Along the way, the working group solicited teacher and family input on their assessment experience. They also discussed the connections between data reports and assessment purpose, specifically asking, do the reports enable each assessment to be used for its intended purpose?
All of this led the working group to build their own knowledge and expertise in order to make recommendations to improve quality and streamline the overall assessment strategy within the district. “We concluded our work with crafting our current assessment vision,” says Racine Gilles, “which is grounded in the notion that assessment is an equity strategy.”
Create a vision
Equipped with their assessment vision and recommendations from the working group, MMSD leaders then collaborated to create a multi-year plan to implement their Comprehensive Assessment System. They knew this work would not happen overnight, and they wanted to be clear about the pace and sequence of internalization, implementation, and refinement.
Kaylee Jackson, MMSD’s executive director of curriculum and instruction, talks about their use of assessments as a key equity strategy. “First and foremost,” she says, “we know that equity means ensuring that all students have access to high quality, high rigor, grade-level appropriate materials and instruction. And one way to ensure that is to see how students are performing at grade level.” She explains that, previously, the district was completely focused on using adaptive assessments, but this approach did not give them a deep understanding of how students were performing relative to grade-level expectations.
Last year was about building the foundation and capacity across the district: ramping up professional learning that focuses on equity and assessment literacy; gathering teacher, family, and student perspectives on what’s working well and the opportunities in the district; and making the initial assessment changes. Now they are in year two, Jackson notes, and “this year really included ensuring we had more assessments closer to instruction. They are assessments for learning and not assessments of learning.”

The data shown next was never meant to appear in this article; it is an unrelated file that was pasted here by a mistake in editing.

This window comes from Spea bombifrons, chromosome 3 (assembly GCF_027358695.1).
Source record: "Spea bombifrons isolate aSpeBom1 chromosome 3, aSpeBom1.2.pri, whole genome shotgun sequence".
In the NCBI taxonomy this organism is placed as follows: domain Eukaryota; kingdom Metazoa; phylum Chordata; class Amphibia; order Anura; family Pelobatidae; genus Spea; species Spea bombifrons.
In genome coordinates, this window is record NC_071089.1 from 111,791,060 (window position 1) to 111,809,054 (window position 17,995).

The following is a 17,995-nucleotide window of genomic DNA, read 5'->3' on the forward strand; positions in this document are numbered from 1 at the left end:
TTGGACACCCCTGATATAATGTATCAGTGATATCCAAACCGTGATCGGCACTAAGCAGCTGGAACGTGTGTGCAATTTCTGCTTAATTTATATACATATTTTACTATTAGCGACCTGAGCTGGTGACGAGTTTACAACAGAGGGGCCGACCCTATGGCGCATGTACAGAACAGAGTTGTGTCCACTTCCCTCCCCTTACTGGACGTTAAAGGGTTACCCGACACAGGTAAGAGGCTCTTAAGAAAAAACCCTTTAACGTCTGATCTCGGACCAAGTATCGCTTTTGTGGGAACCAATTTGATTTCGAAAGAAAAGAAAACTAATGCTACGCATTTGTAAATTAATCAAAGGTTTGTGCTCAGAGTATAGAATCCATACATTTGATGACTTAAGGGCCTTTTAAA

Communicate as one band, one sound
While developing the foundation for their Comprehensive Assessment System, MMSD leaders saw a disconnect across departments. Department leaders were operating in silos; they had not seen much of each other’s work and were not positioned to provide cohesive support for their new assessment strategy. They saw the need to restructure. “Recognizing we didn't have an organizational structure that promoted a streamlined approach to assessment, it became important for us to work across departments and name our challenges,” Caroline Racine Gilles reflects. “We focused on problem-solving across systems-level barriers such as disengagement or role clarity, fragmentation, and unclear focus and management.” She adds that, when a district is not coordinated, teachers and students are impacted most: “We continue to work on these system-level challenges because we know if they are not addressed, they impact teacher instruction, and ultimately, student learning.” MMSD’s increased collaboration across management, curriculum, and assessment functions is all in service of teaching and learning.
They also revised their Theory of Action to articulate how system-level teams provide the tools and support to amplify the teaching, learning, and assessment practices happening in schools and classrooms. Kaylee Jackson describes how student data—and a specific plan for how it is used—is incorporated into planning at every level from classrooms to the central office. “If we say that teachers need to use student data, and if we're saying it's a good practice for them, it also needs to be a good practice for us,” she says. All directors on her team, she notes, have plans rooted in data, and they return to it regularly.
MMSD’s intentionally designed professional learning plans have equipped teachers and leaders with the tools they need. Jackson shares that her Curriculum and Instruction team works closely with instructional coaches to design their professional learning. To ensure they were able to truly understand the different types of assessments and how data should be utilized, Jackson notes that PL for the district’s instructional coaches focused specifically on assessments and data at the beginning of this year.